In our shared popular narrative of the console wars, it’s axiomatic that the Sega Genesis peripherals Sega CD and 32X helped rig the charges on the Sega console brand before the bungled American Saturn launch in 1995 destroyed it completely. What if that’s not true? A pretty persuasive piece at revrob.com makes the case that 32X was a sophisticated piece of hardware that had some terrific launch titles, and that the end of Sega hardware was almost exclusively the fault of the disastrous Saturn.
An add-on console, that in the words of SEGA of America CEO Tom Kalinske, “was designed to be an interim piece and to prolong the life of the 16-bit platform,” had a smashingly successful launch with great games and embarked on the mission it was created to fulfill, to keep the Genesis relevant until the real next generation could begin.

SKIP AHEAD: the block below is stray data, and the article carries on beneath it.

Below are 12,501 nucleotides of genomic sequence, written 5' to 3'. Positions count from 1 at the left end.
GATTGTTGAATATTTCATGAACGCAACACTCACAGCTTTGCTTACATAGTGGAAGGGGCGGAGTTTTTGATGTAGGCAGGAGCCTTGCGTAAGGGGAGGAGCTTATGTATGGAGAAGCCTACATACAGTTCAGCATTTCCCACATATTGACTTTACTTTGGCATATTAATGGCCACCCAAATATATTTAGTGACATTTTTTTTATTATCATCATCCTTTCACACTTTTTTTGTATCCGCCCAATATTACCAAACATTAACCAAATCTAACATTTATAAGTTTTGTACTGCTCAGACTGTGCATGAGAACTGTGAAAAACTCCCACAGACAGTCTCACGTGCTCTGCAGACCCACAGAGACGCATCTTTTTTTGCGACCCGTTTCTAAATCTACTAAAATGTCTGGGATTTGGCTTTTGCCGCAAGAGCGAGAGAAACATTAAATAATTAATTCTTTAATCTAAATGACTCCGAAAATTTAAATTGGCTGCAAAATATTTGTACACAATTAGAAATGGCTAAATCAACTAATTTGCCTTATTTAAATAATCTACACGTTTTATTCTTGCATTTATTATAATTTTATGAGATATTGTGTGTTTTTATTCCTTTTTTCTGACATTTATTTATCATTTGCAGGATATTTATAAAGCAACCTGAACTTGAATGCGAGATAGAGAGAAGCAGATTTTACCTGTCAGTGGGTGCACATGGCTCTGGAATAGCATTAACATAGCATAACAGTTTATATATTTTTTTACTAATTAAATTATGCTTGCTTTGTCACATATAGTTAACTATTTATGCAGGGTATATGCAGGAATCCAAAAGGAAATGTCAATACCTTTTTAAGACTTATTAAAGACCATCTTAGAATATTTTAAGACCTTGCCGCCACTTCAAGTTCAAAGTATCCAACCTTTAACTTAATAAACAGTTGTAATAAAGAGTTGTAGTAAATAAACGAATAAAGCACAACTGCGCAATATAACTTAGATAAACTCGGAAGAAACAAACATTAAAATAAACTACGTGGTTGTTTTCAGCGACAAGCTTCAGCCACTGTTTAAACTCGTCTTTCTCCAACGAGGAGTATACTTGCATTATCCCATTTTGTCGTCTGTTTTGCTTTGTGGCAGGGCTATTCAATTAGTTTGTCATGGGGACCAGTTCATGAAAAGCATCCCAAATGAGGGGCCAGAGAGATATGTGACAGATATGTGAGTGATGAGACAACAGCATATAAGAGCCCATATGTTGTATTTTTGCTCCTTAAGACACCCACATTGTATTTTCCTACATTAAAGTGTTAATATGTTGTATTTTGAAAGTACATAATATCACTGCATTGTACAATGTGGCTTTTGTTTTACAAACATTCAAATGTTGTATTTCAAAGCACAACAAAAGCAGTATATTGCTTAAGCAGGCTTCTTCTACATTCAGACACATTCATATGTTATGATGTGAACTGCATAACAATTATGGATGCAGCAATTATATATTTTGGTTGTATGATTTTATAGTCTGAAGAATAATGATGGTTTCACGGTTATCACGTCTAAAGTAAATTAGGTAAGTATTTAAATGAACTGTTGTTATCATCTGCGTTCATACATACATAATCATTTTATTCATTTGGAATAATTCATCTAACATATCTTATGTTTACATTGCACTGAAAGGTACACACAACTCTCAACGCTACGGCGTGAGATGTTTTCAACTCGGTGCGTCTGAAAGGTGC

…on May 11, 1995, at the first ever E3, Tom Kalinske announced that Saturn was releasing immediately, and through select retailers. This was a problem. Most retailers didn’t get a piece of the action. SEGA didn’t get to build up hype to the launch. They didn’t get enough games ready. Consumers didn’t get to pre-order it. It was a total disaster. And this was right as the 32X was hitting its stride. (The surprise launch tactic turned out to be wasted, as Sony outsold Saturn in 1995, despite the four month head start.) Kalinske would later admit that he never wanted to release the Saturn at all.